could not be present , but be would give 100
uniforms and ; noney to the cause. Other
mescagea of like character were received.
Sri-meil to lie Several I
MEXICO CITY , , Feb. 24. F. 0. McDonald
and Edward M , JJ. Fowler of New York ,
who were passengers on < I'o City of Wash
ington at Havana at the tlmo of tbe Malno
explosion , have ) arrived 'here They were
walking on the rear deck of tbo Washing
ton when the explosion occurred and they
thought at first that the Alfonso XII. had
opened fire on the Maine , They say there
Ecomed to be a series of cxploiloni in
quick succession.
GrnnlN Kxtradldoii l'up rr ,
ALHANY , N. Y. , Feb. 34.-apvernor Black
today authortred the extradition to South
Carolina pf Chrlii Harrlr a negro murderer.
arrested , JUl Iliigara e jnty , K/or criminal
Stops to Form a Mutual Oomm'sslon
Company Formed ,
Memhrrn Intrnil in Share In the 1'ro-
Mtn of the II < INIIONH IH'tnlln
of the New Cor
A score of stockmen from various points
In Nebraska met at the Dellono hotel yes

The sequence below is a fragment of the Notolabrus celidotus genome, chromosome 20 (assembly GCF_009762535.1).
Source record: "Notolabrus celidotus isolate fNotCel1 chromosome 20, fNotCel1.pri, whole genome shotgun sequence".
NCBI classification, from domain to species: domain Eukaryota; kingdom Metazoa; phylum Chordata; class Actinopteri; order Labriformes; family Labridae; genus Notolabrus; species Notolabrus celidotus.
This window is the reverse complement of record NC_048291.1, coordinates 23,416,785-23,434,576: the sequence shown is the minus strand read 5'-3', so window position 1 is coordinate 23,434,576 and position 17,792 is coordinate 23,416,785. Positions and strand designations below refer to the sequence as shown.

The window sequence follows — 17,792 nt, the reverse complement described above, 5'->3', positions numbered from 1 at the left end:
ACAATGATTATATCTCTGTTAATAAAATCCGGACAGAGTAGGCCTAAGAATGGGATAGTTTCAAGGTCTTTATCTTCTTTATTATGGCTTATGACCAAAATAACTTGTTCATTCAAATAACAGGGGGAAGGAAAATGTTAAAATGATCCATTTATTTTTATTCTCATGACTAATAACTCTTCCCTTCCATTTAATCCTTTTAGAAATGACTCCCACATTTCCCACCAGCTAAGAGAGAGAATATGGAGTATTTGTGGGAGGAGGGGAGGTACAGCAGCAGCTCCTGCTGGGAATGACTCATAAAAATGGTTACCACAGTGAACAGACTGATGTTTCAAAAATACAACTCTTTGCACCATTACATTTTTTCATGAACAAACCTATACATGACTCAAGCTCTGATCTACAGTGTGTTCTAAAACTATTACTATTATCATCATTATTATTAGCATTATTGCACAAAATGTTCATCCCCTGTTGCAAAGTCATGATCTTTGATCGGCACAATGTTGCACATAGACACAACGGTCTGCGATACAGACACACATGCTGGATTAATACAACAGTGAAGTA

terday afternooci and organized the Ship
pers' Live Stock Commission company. The
organization of the new company Is the out
growth ot proceedings In the federal court
to test the legality of the South Omaha Llvo
Slock exchange. In the new company the
shippers forming Itlll endeavor to have
the selling of their live stock so conducted
as to result to their own gain.
Lafayette Coltrln of Omaha was elected
president and treasurer ! H. F. Illunk of
Saunders comity , vice president : II. A. Tern-
ploton of Tckamah , secretary , und La
fayette Coltrln , H. F. Dlunk , H. A. Tom-
pleton , J. Frleman of Chapman and Fred